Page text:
Throughout today’s healthcare organizations, third parties play a bigger role than ever. Healthcare organizations can work with hundreds, if not thousands, of third-party market suppliers that are entrusted with the healthcare organizations’ confidential data. With the increased need to share confidential information comes more risk.
And managing the risks involved with utilizing third parties has become a frustrating and expensive task. According to a report by the Ponemon Institute, third-party risk management costs a healthcare provider $3.8 million on average, exceeding the $2.9 million in costs for a data breach.
Before signing on the dotted line, healthcare organizations should carefully select and vet the third party as part of an effective cybersecurity strategy. A necessary part of this procurement process is a third-party security assessment questionnaire.
The questions asked may vary as healthcare organizations have their own unique needs and nuances, and may be business or technically oriented. An organization may also choose to use a standardized security assessment questionnaire in order to streamline due diligence efforts. Without consistent third-party security assessment questionnaires, market suppliers are faced with a myriad of non-standardized questionnaires to prove they are security-worthy.
If you’re looking to streamline and improve your organization’s third-party cybersecurity strategy, improve relationships with market suppliers and protect your patients’ data, consider these five lessons learned from professionals in the healthcare industry.
Before signing a contract, it’s worth taking a holistic look at the overall value of their product or service and how it will affect your organization overall.
Cara Babachicos, senior vice president and chief information officer at South Shore Health, shared her organization begins a security assessment early in the process of selecting a market supplier and also considers the big picture. “We have to evaluate, first of all, if the product is a good fit from workflow and business perspectives, but secondarily, we have to make sure they're going be a good partner or if they're going to put undue risk on the organization.”
Lorraine Bessmer, senior cybersecurity analyst, St. Luke's Health System discusses with HIMSS TV how the lack of the third-party cybersecurity standards is hampering relationships.
It’s crucial to avoid a silo mentality within your security team. As the cybersecurity strategy of healthcare organizations mature, more organizations are finding value in working as a collaborative team across multiple areas.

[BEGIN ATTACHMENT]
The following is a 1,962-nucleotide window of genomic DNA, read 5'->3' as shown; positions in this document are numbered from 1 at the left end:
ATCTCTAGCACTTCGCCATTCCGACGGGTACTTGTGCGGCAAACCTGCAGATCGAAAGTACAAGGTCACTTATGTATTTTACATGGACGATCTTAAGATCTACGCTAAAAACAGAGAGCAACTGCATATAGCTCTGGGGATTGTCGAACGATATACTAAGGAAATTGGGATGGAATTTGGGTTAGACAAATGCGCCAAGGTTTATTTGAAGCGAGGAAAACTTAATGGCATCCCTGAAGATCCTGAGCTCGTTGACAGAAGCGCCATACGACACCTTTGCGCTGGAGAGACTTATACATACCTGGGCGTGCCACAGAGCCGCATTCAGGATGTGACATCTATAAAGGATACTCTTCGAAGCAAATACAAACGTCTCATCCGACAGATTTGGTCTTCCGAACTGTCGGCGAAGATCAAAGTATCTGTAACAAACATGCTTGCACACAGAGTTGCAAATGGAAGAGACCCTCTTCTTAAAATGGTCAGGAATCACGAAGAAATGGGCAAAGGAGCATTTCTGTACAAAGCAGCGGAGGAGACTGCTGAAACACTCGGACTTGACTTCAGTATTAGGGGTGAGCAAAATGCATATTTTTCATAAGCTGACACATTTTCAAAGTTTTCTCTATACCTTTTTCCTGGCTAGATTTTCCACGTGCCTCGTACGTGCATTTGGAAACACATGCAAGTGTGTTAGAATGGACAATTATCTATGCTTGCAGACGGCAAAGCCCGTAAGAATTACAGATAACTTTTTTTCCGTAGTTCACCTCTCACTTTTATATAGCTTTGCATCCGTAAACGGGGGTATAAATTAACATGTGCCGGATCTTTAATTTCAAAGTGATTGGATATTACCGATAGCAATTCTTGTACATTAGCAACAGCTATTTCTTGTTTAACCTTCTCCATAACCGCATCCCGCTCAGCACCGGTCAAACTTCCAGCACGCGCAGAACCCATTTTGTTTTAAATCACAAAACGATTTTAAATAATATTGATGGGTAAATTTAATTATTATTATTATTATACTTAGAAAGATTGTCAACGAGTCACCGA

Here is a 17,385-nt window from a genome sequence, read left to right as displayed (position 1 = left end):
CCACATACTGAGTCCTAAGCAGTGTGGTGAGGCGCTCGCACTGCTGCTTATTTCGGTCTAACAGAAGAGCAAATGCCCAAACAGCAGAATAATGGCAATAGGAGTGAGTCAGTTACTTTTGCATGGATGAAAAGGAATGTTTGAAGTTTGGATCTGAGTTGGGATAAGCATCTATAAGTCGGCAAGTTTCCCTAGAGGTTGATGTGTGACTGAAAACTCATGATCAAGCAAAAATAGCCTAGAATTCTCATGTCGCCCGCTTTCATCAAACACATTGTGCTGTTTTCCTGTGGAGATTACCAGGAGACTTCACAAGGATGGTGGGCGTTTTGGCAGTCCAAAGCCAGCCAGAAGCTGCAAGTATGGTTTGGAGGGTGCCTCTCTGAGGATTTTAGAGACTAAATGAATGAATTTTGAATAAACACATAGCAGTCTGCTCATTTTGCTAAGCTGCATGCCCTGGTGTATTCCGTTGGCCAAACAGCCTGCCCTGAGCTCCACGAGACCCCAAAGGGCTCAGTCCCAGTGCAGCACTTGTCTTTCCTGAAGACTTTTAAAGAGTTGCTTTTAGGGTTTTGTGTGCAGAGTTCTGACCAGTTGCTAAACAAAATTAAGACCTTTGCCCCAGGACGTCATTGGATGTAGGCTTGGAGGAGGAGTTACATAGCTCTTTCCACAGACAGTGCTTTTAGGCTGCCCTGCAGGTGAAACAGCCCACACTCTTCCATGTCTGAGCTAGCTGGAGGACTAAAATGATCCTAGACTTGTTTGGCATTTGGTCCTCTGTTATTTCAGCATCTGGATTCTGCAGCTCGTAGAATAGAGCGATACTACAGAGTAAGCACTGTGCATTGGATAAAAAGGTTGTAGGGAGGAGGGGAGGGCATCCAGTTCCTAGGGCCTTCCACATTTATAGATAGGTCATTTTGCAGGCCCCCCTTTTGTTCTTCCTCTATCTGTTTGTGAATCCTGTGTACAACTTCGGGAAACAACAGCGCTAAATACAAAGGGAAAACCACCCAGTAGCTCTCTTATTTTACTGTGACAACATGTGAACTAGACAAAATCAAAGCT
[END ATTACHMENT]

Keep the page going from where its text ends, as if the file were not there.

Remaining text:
“I work for a health system with about seven hospitals and 240 clinics,” said Lorraine Bessmer, senior cybersecurity analyst with St. Luke's Health System. “My focus is really on third-party risk. My goals are to mature the whole program because our security team is fairly young.”
Bessmer collaborates with other groups across the organization, including compliance, legal and supply chain in order to improve the workflow when it comes to evaluating and approving market suppliers based on their requirements.
“When I think about security, I always think about ‘How do I make it better’? I used to think about ‘How do I make it perfect?’ and I wouldn't get any sleep,” said Omar Khawaja, vice president and chief information security officer at Highmark Health.
Khawaja recognizes that some organizations have the budget and resources to build their own third-party risk program as part of their cybersecurity strategy, while others choose a method that doesn’t require such a large expenditure of time and money. For his own organization, Khawaja is simply requiring all new market suppliers be certified by an established organization that provides a standard data protection and risk assessment framework—along with completing a SOC 2 technical compliance audit specifically designed for service providers storing customer data in the cloud while working with internal legal teams.
This approach, which is an alternative to a security assessment questionnaire, may be more manageable for third parties to align with, rather than expecting them to fill out lengthy questionnaires. Khawaja acknowledges this approach is not perfect, but may improve the effectiveness of an organization’s cybersecurity strategy.